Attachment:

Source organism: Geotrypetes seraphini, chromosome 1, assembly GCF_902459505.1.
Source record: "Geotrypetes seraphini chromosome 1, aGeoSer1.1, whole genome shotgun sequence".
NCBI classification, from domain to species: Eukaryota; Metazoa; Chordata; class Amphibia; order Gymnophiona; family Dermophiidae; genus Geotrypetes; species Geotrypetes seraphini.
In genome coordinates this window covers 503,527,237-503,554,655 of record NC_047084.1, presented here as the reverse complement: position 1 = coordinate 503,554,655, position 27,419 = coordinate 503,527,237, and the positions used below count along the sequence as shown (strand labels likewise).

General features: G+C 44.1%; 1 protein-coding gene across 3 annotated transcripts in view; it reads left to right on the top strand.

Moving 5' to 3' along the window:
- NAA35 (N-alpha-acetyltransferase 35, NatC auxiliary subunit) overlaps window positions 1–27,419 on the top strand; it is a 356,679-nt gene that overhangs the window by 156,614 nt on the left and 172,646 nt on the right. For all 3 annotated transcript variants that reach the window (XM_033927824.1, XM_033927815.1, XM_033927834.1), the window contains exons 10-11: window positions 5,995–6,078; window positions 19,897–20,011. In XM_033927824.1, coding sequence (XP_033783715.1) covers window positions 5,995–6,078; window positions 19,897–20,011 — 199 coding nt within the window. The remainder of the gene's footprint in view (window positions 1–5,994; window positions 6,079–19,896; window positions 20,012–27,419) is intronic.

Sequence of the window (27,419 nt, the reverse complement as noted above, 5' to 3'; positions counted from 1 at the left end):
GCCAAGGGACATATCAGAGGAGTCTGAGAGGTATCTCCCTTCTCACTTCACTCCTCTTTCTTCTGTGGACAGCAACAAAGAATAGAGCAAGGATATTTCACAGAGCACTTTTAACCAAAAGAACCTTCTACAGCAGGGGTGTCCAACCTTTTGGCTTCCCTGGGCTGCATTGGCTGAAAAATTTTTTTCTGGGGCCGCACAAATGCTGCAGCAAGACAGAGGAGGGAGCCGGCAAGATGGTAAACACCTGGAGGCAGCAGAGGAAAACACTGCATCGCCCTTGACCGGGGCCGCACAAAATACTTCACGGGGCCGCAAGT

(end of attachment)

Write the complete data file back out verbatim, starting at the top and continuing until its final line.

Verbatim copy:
Source organism: Geotrypetes seraphini, chromosome 1, assembly GCF_902459505.1.
Source record: "Geotrypetes seraphini chromosome 1, aGeoSer1.1, whole genome shotgun sequence".
NCBI classification, from domain to species: Eukaryota; Metazoa; Chordata; class Amphibia; order Gymnophiona; family Dermophiidae; genus Geotrypetes; species Geotrypetes seraphini.
In genome coordinates this window covers 503,527,237-503,554,655 of record NC_047084.1, presented here as the reverse complement: position 1 = coordinate 503,554,655, position 27,419 = coordinate 503,527,237, and the positions used below count along the sequence as shown (strand labels likewise).

General features: G+C 44.1%; 1 protein-coding gene across 3 annotated transcripts in view; it reads left to right on the top strand.

Moving 5' to 3' along the window:
- NAA35 (N-alpha-acetyltransferase 35, NatC auxiliary subunit) overlaps window positions 1–27,419 on the top strand; it is a 356,679-nt gene that overhangs the window by 156,614 nt on the left and 172,646 nt on the right. For all 3 annotated transcript variants that reach the window (XM_033927824.1, XM_033927815.1, XM_033927834.1), the window contains exons 10-11: window positions 5,995–6,078; window positions 19,897–20,011. In XM_033927824.1, coding sequence (XP_033783715.1) covers window positions 5,995–6,078; window positions 19,897–20,011 — 199 coding nt within the window. The remainder of the gene's footprint in view (window positions 1–5,994; window positions 6,079–19,896; window positions 20,012–27,419) is intronic.

Sequence of the window (27,419 nt, the reverse complement as noted above, 5' to 3'; positions counted from 1 at the left end):
GCCAAGGGACATATCAGAGGAGTCTGAGAGGTATCTCCCTTCTCACTTCACTCCTCTTTCTTCTGTGGACAGCAACAAAGAATAGAGCAAGGATATTTCACAGAGCACTTTTAACCAAAAGAACCTTCTACAGCAGGGGTGTCCAACCTTTTGGCTTCCCTGGGCTGCATTGGCTGAAAAATTTTTTTCTGGGGCCGCACAAATGCTGCAGCAAGACAGAGGAGGGAGCCGGCAAGATGGTAAACACCTGGAGGCAGCAGAGGAAAACACTGCATCGCCCTTGACCGGGGCCGCACAAAATACTTCACGGGGCCGCAAGT